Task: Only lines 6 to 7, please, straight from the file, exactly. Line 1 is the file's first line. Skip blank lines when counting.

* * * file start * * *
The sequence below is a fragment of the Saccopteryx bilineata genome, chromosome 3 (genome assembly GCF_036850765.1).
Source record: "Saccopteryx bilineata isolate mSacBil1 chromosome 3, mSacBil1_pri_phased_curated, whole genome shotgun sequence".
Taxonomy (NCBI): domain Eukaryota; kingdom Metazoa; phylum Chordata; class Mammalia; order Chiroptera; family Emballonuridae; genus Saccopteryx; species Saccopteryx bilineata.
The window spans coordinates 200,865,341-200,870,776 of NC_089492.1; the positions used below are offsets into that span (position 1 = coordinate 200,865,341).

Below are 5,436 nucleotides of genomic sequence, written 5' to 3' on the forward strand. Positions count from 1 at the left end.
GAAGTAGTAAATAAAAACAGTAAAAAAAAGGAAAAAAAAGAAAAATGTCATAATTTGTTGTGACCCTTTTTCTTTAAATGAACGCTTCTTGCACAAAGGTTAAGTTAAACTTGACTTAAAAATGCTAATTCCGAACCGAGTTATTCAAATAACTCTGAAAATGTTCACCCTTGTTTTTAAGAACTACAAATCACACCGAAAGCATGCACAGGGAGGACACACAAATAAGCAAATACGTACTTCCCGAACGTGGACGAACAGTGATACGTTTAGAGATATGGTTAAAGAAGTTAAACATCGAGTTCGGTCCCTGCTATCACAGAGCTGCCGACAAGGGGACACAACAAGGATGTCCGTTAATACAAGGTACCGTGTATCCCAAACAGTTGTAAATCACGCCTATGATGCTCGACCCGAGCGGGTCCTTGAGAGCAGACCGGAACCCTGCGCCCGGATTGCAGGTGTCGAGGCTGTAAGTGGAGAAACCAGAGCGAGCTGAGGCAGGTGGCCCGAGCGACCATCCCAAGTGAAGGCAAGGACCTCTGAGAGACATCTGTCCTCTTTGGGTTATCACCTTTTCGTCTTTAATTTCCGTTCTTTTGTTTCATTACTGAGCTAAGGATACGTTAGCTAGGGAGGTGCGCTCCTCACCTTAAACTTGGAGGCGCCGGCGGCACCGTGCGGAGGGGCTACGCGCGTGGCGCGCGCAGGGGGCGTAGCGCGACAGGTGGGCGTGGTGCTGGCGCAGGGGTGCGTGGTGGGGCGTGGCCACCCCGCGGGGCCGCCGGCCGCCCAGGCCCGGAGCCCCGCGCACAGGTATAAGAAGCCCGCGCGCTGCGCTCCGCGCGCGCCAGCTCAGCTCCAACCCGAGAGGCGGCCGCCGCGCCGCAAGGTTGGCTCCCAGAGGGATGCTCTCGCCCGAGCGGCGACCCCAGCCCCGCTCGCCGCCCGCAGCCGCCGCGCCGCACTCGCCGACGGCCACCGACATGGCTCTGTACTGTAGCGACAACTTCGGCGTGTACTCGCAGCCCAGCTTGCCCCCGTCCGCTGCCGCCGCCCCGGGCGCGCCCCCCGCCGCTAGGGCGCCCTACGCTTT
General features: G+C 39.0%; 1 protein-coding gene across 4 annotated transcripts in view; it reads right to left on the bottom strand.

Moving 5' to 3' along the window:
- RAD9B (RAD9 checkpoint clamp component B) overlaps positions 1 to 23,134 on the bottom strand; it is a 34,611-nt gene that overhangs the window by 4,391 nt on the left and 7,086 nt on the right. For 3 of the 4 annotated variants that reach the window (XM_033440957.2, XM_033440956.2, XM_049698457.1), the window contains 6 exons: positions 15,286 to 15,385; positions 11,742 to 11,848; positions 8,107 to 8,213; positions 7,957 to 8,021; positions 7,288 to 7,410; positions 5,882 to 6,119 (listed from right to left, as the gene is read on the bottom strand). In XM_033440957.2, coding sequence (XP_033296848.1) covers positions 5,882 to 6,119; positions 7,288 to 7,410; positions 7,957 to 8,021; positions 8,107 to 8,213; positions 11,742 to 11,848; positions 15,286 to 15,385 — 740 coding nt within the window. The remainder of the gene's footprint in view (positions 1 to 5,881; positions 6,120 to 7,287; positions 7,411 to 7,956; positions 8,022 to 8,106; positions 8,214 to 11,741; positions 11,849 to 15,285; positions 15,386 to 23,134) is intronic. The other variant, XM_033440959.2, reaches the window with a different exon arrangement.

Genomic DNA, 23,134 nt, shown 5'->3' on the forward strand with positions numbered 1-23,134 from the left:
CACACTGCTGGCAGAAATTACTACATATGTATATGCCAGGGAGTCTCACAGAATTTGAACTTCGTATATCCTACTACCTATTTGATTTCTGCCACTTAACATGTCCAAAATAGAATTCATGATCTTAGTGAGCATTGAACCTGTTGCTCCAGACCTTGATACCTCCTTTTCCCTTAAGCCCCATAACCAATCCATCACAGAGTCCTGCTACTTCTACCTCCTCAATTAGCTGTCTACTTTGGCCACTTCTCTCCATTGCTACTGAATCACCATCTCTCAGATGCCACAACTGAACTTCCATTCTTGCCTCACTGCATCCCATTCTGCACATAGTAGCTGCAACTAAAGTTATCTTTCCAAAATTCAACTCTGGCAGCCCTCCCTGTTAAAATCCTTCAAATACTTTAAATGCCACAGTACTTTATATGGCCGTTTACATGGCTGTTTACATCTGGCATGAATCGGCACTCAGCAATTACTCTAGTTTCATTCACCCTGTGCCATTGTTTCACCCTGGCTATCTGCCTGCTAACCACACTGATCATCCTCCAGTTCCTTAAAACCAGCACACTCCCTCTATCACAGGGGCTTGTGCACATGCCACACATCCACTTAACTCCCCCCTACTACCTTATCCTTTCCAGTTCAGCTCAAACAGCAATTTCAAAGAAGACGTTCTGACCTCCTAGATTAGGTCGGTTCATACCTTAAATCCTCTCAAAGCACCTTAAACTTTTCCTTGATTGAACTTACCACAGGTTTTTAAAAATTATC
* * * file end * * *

GAAGTAGTAAATAAAAACAGTAAAAAAAAGGAAAAAAAAGAAAAATGTCATAATTTGTTGTGACCCTTTTTCTTTAAATGAACGCTTCTTGCACAAAGGTTAAGTTAAACTTGACTTAAAAATGCTAATTCCGAACCGAGTTATTCAAATAACTCTGAAAATGTTCACCCTTGTTTTTAAGAACTACAAATCACACCGAAAGCATGCACAGGGAGGACACACAAATAAGCAAATACGTACTTCCCGAACGTGGACGAACAGTGATACGTTTAGAGATATGGTTAAAGAAGTTAAACATCGAGTTCGGTCCCTGCTATCACAGAGCTGCCGACAAGGGGACACAACAAGGATGTCCGTTAATACAAGGTACCGTGTATCCCAAACAGTTGTAAATCACGCCTATGATGCTCGACCCGAGCGGGTCCTTGAGAGCAGACCGGAACCCTGCGCCCGGATTGCAGGTGTCGAGGCTGTAAGTGGAGAAACCAGAGCGAGCTGAGGCAGGTGGCCCGAGCGACCATCCCAAGTGAAGGCAAGGACCTCTGAGAGACATCTGTCCTCTTTGGGTTATCACCTTTTCGTCTTTAATTTCCGTTCTTTTGTTTCATTACTGAGCTAAGGATACGTTAGCTAGGGAGGTGCGCTCCTCACCTTAAACTTGGAGGCGCCGGCGGCACCGTGCGGAGGGGCTACGCGCGTGGCGCGCGCAGGGGGCGTAGCGCGACAGGTGGGCGTGGTGCTGGCGCAGGGGTGCGTGGTGGGGCGTGGCCACCCCGCGGGGCCGCCGGCCGCCCAGGCCCGGAGCCCCGCGCACAGGTATAAGAAGCCCGCGCGCTGCGCTCCGCGCGCGCCAGCTCAGCTCCAACCCGAGAGGCGGCCGCCGCGCCGCAAGGTTGGCTCCCAGAGGGATGCTCTCGCCCGAGCGGCGACCCCAGCCCCGCTCGCCGCCCGCAGCCGCCGCGCCGCACTCGCCGACGGCCACCGACATGGCTCTGTACTGTAGCGACAACTTCGGCGTGTACTCGCAGCCCAGCTTGCCCCCGTCCGCTGCCGCCGCCCCGGGCGCGCCCCCCGCCGCTAGGGCGCCCTACGCTTT
General features: G+C 39.0%; 1 protein-coding gene across 4 annotated transcripts in view; it reads right to left on the bottom strand.